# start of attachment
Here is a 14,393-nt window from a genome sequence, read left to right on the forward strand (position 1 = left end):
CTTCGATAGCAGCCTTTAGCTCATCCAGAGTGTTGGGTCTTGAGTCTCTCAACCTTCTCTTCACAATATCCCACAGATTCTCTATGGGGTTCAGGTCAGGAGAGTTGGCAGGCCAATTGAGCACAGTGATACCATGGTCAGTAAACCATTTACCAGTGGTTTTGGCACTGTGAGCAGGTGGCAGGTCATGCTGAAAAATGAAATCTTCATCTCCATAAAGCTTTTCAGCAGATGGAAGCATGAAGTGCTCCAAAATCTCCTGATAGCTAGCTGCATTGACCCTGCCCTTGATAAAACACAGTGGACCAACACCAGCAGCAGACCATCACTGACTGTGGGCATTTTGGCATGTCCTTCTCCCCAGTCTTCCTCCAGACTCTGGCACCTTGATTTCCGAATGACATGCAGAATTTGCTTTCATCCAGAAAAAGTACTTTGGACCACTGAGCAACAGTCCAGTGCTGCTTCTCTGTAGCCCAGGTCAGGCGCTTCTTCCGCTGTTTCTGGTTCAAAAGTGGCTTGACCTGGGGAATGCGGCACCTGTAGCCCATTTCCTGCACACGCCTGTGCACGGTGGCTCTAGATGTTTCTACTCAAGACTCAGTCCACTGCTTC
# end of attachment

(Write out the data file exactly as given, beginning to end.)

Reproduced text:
Here is a 14,393-nt window from a genome sequence, read left to right on the forward strand (position 1 = left end):
CTTCGATAGCAGCCTTTAGCTCATCCAGAGTGTTGGGTCTTGAGTCTCTCAACCTTCTCTTCACAATATCCCACAGATTCTCTATGGGGTTCAGGTCAGGAGAGTTGGCAGGCCAATTGAGCACAGTGATACCATGGTCAGTAAACCATTTACCAGTGGTTTTGGCACTGTGAGCAGGTGGCAGGTCATGCTGAAAAATGAAATCTTCATCTCCATAAAGCTTTTCAGCAGATGGAAGCATGAAGTGCTCCAAAATCTCCTGATAGCTAGCTGCATTGACCCTGCCCTTGATAAAACACAGTGGACCAACACCAGCAGCAGACCATCACTGACTGTGGGCATTTTGGCATGTCCTTCTCCCCAGTCTTCCTCCAGACTCTGGCACCTTGATTTCCGAATGACATGCAGAATTTGCTTTCATCCAGAAAAAGTACTTTGGACCACTGAGCAACAGTCCAGTGCTGCTTCTCTGTAGCCCAGGTCAGGCGCTTCTTCCGCTGTTTCTGGTTCAAAAGTGGCTTGACCTGGGGAATGCGGCACCTGTAGCCCATTTCCTGCACACGCCTGTGCACGGTGGCTCTAGATGTTTCTACTCAAGACTCAGTCCACTGCTTC